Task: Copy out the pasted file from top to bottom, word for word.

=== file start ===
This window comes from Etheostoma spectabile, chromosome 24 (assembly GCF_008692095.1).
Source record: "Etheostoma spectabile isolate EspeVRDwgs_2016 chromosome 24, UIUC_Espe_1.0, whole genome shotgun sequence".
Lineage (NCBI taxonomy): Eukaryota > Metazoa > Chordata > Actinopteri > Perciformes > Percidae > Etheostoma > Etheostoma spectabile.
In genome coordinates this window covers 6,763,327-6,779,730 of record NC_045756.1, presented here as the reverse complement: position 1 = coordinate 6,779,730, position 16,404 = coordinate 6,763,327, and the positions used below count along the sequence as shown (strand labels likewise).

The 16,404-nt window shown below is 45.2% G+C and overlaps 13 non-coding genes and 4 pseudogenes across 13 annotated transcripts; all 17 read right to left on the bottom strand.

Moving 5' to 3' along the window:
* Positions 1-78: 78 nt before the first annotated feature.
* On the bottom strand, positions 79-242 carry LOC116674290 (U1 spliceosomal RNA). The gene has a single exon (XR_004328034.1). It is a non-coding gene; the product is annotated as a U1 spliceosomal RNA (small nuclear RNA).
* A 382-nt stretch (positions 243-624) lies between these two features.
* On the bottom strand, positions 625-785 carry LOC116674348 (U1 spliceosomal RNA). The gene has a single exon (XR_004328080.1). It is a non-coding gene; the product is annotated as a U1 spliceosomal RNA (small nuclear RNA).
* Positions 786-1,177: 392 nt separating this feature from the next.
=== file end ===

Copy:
This window comes from Etheostoma spectabile, chromosome 24 (assembly GCF_008692095.1).
Source record: "Etheostoma spectabile isolate EspeVRDwgs_2016 chromosome 24, UIUC_Espe_1.0, whole genome shotgun sequence".
Lineage (NCBI taxonomy): Eukaryota > Metazoa > Chordata > Actinopteri > Perciformes > Percidae > Etheostoma > Etheostoma spectabile.
In genome coordinates this window covers 6,763,327-6,779,730 of record NC_045756.1, presented here as the reverse complement: position 1 = coordinate 6,779,730, position 16,404 = coordinate 6,763,327, and the positions used below count along the sequence as shown (strand labels likewise).

The 16,404-nt window shown below is 45.2% G+C and overlaps 13 non-coding genes and 4 pseudogenes across 13 annotated transcripts; all 17 read right to left on the bottom strand.

Moving 5' to 3' along the window:
* Positions 1-78: 78 nt before the first annotated feature.
* On the bottom strand, positions 79-242 carry LOC116674290 (U1 spliceosomal RNA). The gene has a single exon (XR_004328034.1). It is a non-coding gene; the product is annotated as a U1 spliceosomal RNA (small nuclear RNA).
* A 382-nt stretch (positions 243-624) lies between these two features.
* On the bottom strand, positions 625-785 carry LOC116674348 (U1 spliceosomal RNA). The gene has a single exon (XR_004328080.1). It is a non-coding gene; the product is annotated as a U1 spliceosomal RNA (small nuclear RNA).
* Positions 786-1,177: 392 nt separating this feature from the next.